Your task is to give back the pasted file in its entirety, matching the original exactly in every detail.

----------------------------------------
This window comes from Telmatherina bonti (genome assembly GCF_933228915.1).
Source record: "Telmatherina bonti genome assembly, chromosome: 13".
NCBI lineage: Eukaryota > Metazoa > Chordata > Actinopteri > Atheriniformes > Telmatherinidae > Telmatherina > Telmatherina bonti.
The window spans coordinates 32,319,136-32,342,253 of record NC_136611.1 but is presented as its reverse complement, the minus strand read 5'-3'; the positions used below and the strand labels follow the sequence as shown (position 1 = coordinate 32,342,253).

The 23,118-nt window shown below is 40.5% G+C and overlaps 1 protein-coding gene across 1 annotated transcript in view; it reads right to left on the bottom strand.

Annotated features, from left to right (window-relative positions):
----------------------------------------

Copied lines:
This window comes from Telmatherina bonti (genome assembly GCF_933228915.1).
Source record: "Telmatherina bonti genome assembly, chromosome: 13".
NCBI lineage: Eukaryota > Metazoa > Chordata > Actinopteri > Atheriniformes > Telmatherinidae > Telmatherina > Telmatherina bonti.
The window spans coordinates 32,319,136-32,342,253 of record NC_136611.1 but is presented as its reverse complement, the minus strand read 5'-3'; the positions used below and the strand labels follow the sequence as shown (position 1 = coordinate 32,342,253).

The 23,118-nt window shown below is 40.5% G+C and overlaps 1 protein-coding gene across 1 annotated transcript in view; it reads right to left on the bottom strand.

Annotated features, from left to right (window-relative positions):